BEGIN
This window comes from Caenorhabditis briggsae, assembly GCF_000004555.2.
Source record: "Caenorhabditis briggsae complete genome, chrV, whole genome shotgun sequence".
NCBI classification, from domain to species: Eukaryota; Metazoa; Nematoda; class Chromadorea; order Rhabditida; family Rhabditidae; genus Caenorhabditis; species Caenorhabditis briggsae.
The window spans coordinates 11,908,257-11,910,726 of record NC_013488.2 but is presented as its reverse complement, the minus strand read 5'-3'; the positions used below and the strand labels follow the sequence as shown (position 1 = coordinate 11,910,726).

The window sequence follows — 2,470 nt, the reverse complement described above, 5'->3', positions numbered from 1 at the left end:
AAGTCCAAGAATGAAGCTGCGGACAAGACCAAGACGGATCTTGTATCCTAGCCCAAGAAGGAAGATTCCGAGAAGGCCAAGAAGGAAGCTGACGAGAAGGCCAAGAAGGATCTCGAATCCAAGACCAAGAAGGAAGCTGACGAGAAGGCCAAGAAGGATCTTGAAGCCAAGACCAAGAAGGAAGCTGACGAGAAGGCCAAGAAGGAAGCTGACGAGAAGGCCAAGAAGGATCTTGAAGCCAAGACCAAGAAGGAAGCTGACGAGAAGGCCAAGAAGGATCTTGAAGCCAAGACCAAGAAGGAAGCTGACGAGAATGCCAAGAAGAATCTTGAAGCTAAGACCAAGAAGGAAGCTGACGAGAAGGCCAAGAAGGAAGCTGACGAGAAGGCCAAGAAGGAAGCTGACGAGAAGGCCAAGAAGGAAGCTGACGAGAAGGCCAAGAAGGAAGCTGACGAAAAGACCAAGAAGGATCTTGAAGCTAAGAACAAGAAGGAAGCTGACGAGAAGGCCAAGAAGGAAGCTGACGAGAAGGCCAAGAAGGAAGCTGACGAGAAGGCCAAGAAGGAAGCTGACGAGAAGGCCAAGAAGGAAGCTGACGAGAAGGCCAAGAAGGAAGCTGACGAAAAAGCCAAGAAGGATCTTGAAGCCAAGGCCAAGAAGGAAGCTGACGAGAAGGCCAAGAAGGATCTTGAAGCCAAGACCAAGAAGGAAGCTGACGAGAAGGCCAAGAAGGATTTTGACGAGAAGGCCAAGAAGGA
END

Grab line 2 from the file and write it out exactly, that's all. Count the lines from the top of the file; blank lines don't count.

Source record: "Caenorhabditis briggsae complete genome, chrV, whole genome shotgun sequence".